AUSTIN, Texas (AP) _ When Lyndon Johnson seriously considered not seeking the 1964 Democratic nomination for president, he was beset by doubts over whether he could lead the nation and angered by ``damn lies'' in the press.

``I have a desire to unite the people, and the South is against me, and the North is against me, and the Negroes are against me, and the press doesn't really have an affection for me,'' Johnson told his press secretary, George Reedy, the day after the Democratic Convention opened in Atlantic City, N.J.

Johnson said the nation ``ought to have a chance to get the best available. That's who I want my children to have, and I know that I'm not.''

His discussions with Reedy and special assistant Walter Jenkins about his doubts about running were among tape-recorded telephone conversations released Friday by the Lyndon B. Johnson Presidential Library.

``I don't think a white Southerner is a man to unite this nation in his hour,'' Johnson told Jenkins. ``I do not believe I can physically and mentally carry the responsibilities of the bomb and the world and the Negroes and the South and so forth.''

In a book published in 1971, Johnson wrote that he initially decided against running for the presidency, which he had assumed when John F. Kennedy was assassinated. He even drafted a statement saying he was ``absolutely unavailable.''

But Johnson changed his mind after his wife, Lady Bird, sent him a note saying to step out ``would be wrong for your country, and I can see nothing but a lonely wasteland for your future.''

Johnson spoke of his decision with Jenkins and Reedy after racial riots in New York and New Jersey and after the attack on U.S. Navy ships in the Gulf of Tonkin, which later prompted a congressional resolution allowing greater U.S. involvement in Vietnam.

In addition, dissension at the convention by blacks who weren't part of the Mississippi delegation renewed Johnson's fears that blacks wouldn't trust him because he was from the South, said Harry Middleton, who was a Johnson speechwriter and is director of the LBJ Library.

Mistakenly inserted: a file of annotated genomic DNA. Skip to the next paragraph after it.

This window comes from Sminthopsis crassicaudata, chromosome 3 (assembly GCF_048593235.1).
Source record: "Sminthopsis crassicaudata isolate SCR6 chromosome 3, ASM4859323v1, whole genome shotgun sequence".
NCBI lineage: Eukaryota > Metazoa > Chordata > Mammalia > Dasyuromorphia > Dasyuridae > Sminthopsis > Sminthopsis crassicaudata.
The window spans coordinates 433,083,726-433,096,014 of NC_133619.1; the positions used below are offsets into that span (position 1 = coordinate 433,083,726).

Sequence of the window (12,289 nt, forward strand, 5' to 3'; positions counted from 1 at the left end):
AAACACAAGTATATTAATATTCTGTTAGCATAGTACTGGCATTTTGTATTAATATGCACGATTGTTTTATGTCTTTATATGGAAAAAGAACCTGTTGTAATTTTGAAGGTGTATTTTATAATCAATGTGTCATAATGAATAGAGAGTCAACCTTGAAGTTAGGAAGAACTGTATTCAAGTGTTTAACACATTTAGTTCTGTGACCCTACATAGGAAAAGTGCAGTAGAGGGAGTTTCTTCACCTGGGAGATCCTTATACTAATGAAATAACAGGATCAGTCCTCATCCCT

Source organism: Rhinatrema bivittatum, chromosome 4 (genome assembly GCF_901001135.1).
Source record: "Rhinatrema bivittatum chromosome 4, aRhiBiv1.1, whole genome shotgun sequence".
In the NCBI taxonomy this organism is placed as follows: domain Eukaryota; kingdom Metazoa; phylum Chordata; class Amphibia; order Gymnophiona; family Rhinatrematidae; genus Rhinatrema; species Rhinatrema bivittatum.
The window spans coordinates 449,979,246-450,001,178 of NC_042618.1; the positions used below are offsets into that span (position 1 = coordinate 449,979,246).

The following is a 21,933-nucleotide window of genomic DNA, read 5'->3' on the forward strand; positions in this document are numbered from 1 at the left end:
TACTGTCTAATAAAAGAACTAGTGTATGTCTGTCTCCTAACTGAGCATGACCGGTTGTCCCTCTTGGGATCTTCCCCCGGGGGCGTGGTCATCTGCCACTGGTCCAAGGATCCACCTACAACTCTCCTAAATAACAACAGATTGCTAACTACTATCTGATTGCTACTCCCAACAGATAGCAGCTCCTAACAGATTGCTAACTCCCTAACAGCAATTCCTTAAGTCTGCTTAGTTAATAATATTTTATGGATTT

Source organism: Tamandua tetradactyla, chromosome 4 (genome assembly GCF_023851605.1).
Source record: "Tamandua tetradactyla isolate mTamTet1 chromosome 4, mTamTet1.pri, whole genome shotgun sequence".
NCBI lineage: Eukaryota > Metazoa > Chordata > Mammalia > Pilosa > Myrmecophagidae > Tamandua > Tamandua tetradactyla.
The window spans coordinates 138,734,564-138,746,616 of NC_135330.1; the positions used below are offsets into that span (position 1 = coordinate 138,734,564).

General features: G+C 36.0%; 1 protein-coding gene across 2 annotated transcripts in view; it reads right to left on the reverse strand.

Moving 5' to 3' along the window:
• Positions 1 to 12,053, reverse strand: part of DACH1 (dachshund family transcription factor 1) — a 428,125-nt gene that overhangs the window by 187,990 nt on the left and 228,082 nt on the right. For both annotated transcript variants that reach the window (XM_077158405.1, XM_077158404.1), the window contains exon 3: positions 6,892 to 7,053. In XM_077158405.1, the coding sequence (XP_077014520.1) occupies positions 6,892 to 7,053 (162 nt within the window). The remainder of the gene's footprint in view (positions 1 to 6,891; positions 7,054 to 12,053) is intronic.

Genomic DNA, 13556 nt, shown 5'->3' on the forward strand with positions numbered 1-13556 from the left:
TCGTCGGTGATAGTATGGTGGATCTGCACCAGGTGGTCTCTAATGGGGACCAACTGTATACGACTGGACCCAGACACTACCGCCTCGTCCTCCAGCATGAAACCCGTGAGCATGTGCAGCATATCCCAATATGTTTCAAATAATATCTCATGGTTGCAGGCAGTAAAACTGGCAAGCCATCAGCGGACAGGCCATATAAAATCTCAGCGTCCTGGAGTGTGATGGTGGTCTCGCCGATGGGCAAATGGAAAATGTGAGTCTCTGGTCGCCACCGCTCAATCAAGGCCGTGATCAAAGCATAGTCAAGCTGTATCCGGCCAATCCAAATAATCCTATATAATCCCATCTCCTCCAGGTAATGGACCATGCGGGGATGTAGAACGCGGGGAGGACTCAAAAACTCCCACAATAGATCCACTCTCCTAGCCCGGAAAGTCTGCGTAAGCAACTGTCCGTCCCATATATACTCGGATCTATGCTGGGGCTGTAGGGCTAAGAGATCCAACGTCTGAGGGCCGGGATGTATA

Even though Johnson had signed the Civil Rights Act shortly before the riots, ``he was really anguished about whether he could rally the blacks to his side,'' Middleton said.

Adding to his woes was a run of unfavorable press reports. In calls with Reedy and Jenkins, Johnson referred to a news magazine that had published a critical article about Lady Bird and cites apparently unfavorable newspaper articles about the convention and his role in it.

``They just write these damn lies,'' Johnson told Reedy. ``I know that a man ought to have the hide of a rhinoceros to be in this job, but I don't have the hide of a rhinoceros.''

At one point, Reedy told Johnson that if he didn't run, ``this just gives the country to Goldwater.''

``Well, that's all right. I don't care ... I don't agree with that at all, but I think he can do better than I can,'' Johnson said.

Johnson beat Barry Goldwater, the Republican nominee and senator from Nevada, in a landslide and served one term; he didn't seek re-election to a second full term as opposition to the Vietnam War mounted.

In one call with Jenkins, Johnson said there was a great difference between how he was perceived and his true desires.

``People, I think, have a mistaken judgment,'' he said. ``They think I want great power. What I want is great solace, a little love. That is all I want.''

Johnson died in 1973 at age 64.